“It kind of hurts because I haven’t had that much of a childhood.”

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By SCOTT K. PARKS / The Dallas Morning News
Saturday, July 24, 2010

Pedophilia has dogged the Boy Scouts for decades, and the issue shows no signs of going away. No one knows how many men have infiltrated the organization for immoral sexual purposes.

News organizations and child advocates are awaiting an Oregon court’s ruling on whether thousands of internal files documenting suspected pedophiles in Scouting should be released to the public.

The so-called “ineligible volunteer” files are kept at the Boy Scouts’ national headquarters in Irving.

Spanning two decades between 1965 and 1985, they tell unspeakable stories.

The files were entered into evidence during a civil court case pitting former Boy Scout Kerry Lewis against the Scouts’ national council and its Portland-area branch.

Lewis alleged that a Scoutmaster had sexually abused him repeatedly when he was a Scout during the 1980s – even after the Scoutmaster had been identified as a pedophile.

The case ended in April when a jury returned an $18.5 million verdict against the Scouts.

Kelly Clark, one of Lewis’ attorneys, successfully argued that the BSA had reacted defensively to allegations that it hadn’t done enough to identify and prosecute pedophiles in its ranks, preferring instead to quietly expel them.

Evidence showed that Scout leaders often did not tell parents that pedophile Scoutmasters had abused their children. The Oregon jury’s verdict sent a clear message to Scouting, Clark said.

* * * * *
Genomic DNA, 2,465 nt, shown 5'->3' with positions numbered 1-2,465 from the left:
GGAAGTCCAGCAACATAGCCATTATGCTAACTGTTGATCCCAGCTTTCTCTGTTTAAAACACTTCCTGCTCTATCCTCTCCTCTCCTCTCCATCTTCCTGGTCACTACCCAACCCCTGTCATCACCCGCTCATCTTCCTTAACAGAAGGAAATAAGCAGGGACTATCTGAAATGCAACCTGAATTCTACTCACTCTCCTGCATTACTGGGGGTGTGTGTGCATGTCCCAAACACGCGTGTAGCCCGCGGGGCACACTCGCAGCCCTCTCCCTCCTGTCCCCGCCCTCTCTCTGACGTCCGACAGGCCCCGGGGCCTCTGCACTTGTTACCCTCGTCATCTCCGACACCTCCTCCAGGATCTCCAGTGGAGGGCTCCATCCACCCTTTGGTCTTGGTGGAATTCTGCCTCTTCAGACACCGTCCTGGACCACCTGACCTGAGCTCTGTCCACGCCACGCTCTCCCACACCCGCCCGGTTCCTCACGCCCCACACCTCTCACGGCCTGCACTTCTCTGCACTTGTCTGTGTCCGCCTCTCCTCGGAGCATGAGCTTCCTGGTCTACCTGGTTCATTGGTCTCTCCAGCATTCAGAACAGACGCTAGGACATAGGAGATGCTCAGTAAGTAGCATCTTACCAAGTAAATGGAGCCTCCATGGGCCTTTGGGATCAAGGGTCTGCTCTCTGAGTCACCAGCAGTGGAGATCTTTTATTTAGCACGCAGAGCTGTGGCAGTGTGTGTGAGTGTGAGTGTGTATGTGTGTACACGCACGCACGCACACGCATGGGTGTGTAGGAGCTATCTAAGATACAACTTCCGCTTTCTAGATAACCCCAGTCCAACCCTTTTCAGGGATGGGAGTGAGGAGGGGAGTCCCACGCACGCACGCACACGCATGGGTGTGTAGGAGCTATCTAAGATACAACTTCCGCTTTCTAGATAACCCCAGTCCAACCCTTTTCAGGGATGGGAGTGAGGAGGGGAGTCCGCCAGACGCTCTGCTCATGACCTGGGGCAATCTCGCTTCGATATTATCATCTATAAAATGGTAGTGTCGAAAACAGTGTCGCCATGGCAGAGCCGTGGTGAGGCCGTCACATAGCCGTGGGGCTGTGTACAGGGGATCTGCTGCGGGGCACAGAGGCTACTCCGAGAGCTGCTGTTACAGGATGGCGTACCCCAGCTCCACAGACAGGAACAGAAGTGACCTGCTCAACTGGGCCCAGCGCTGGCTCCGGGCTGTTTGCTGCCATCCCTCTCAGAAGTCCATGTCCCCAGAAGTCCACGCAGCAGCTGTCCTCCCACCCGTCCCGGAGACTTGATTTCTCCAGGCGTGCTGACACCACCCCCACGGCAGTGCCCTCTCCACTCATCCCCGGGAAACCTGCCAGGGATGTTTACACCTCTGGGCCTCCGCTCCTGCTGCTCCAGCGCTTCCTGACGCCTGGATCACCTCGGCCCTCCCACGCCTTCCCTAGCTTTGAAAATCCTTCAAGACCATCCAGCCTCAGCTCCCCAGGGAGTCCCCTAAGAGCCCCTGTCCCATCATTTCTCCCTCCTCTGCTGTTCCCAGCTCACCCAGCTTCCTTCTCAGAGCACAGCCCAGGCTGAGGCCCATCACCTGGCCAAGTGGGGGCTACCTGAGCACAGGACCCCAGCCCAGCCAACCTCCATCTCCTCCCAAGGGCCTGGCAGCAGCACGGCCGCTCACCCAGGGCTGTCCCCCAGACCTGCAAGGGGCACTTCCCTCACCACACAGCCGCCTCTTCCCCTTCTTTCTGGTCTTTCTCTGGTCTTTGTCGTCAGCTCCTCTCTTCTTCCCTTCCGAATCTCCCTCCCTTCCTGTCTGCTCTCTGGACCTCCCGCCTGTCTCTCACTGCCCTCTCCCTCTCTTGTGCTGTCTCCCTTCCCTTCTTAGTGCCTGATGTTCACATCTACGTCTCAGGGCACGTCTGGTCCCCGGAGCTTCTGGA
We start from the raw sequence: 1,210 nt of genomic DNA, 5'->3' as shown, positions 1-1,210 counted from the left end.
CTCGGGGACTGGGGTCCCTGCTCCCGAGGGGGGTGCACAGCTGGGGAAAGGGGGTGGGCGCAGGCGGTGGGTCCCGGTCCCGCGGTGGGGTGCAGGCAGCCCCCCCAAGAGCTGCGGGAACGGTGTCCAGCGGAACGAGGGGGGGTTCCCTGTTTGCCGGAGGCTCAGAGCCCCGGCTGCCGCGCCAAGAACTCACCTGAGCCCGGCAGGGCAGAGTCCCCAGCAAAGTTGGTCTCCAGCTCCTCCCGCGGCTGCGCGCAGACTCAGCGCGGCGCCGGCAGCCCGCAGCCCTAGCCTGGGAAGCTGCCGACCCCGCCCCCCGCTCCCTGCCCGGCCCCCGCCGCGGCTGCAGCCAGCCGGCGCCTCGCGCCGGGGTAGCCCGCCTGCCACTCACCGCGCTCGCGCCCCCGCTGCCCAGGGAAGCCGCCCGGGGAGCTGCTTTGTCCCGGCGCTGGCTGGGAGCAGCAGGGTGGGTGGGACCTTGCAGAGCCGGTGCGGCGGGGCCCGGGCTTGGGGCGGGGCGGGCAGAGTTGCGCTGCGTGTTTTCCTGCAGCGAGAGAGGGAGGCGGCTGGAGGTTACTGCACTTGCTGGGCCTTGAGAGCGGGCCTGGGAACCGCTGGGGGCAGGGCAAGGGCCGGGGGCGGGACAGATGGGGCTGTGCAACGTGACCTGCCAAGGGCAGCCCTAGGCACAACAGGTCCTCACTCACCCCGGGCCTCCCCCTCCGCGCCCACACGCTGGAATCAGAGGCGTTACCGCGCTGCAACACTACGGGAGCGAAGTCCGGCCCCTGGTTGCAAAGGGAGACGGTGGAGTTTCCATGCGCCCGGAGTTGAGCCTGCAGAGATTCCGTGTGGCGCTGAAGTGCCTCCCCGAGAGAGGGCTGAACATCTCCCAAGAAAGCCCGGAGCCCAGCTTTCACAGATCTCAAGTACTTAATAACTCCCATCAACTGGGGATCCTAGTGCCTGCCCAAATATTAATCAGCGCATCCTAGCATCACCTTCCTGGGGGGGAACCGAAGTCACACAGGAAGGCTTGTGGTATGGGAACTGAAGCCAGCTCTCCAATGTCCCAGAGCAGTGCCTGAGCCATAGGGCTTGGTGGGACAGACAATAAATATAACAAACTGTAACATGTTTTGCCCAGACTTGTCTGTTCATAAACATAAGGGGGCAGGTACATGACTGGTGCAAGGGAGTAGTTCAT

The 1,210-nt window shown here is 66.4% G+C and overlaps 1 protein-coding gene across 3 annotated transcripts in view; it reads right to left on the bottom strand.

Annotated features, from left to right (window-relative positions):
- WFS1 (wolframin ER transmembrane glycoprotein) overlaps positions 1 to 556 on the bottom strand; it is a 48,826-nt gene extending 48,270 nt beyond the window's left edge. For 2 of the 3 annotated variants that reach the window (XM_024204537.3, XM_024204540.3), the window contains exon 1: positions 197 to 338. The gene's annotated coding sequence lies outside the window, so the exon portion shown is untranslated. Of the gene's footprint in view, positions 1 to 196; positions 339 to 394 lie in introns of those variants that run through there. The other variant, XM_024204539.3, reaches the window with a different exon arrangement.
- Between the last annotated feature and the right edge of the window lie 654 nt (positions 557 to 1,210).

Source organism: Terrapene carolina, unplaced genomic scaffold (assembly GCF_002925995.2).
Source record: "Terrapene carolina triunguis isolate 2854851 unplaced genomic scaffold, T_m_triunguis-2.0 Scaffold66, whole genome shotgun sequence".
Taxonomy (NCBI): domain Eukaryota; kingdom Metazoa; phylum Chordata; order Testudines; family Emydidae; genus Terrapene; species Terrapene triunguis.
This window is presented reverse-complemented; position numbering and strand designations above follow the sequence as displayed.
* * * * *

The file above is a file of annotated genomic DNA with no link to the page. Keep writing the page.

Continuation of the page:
“The short version is that you cannot put the mission of the organization above the safety of kids, no matter how divinely inspired you think it is,” Clark said.

The Scouts plan to appeal the Oregon verdict, but they face similar pedophile cases around the U.S.

Virginia Starr, a spokeswoman for the Scouts, addressed the issue in e-mailed answers to questions from The Dallas Morning News. She said the organization established a Youth Protection Program in the late 1980s and has repeatedly improved it during the last 20 years.

Scout leaders are no longer allowed to meet one on one with boys. Mandatory youth-protection training for all Scoutmasters and other adult volunteers was adopted just last month. Criminal background checks for volunteers are required.

In addition, Scoutmasters and Scouts cannot sleep in the same tent unless they are father and son. Separate shower arrangements are made for adults and children on campouts.

Jim Brunner, Scoutmaster of Troop 300 in Plano, is among the many adult volunteers watching the pedophile cases as they go to court. He said the allegations are decades old and do not reflect today’s reality.

He praised chief Scout executive Bob Mazzuca and the national office for adapting to the times, even to the point of including warnings against pedophiles in the legendary Boy Scout Handbook.

“The Boy Scouts are on the cutting edge of youth protection,” Brunner said. “They’ve led the way.”

Pedophiles present one problem for the Scouts. The ban on gays presents another challenge. It essentially forces families to decide whether it’s ethical to belong to a group that discriminates against people based on sexual orientation.

Mazzuca said his organization’s position is essentially synonymous with the U.S. military’s “Don’t ask, don’t tell” policy.

“The issue only becomes an issue when a person makes it an issue,” he said in an interview with The News. “Sexuality has no place in Scouting in any context.”

In a two-page document titled “2009 Report to the Nation,” Mazzuca makes no mention of youth protection or any of the other issues that threaten to distract Scouting from its mission.

Instead, the report is filled with facts: Scouts collaborate with 118,000 educational, faith-based and community organizations; 52,470 Scouts earned the Eagle rank in 2009; Scouts contributed more than 700,000 hours to projects beneficial to streams, lakes, oceans and other bodies of water.

Concluding his interview with The News, Mazzuca said, “We plan to be here for another hundred years.”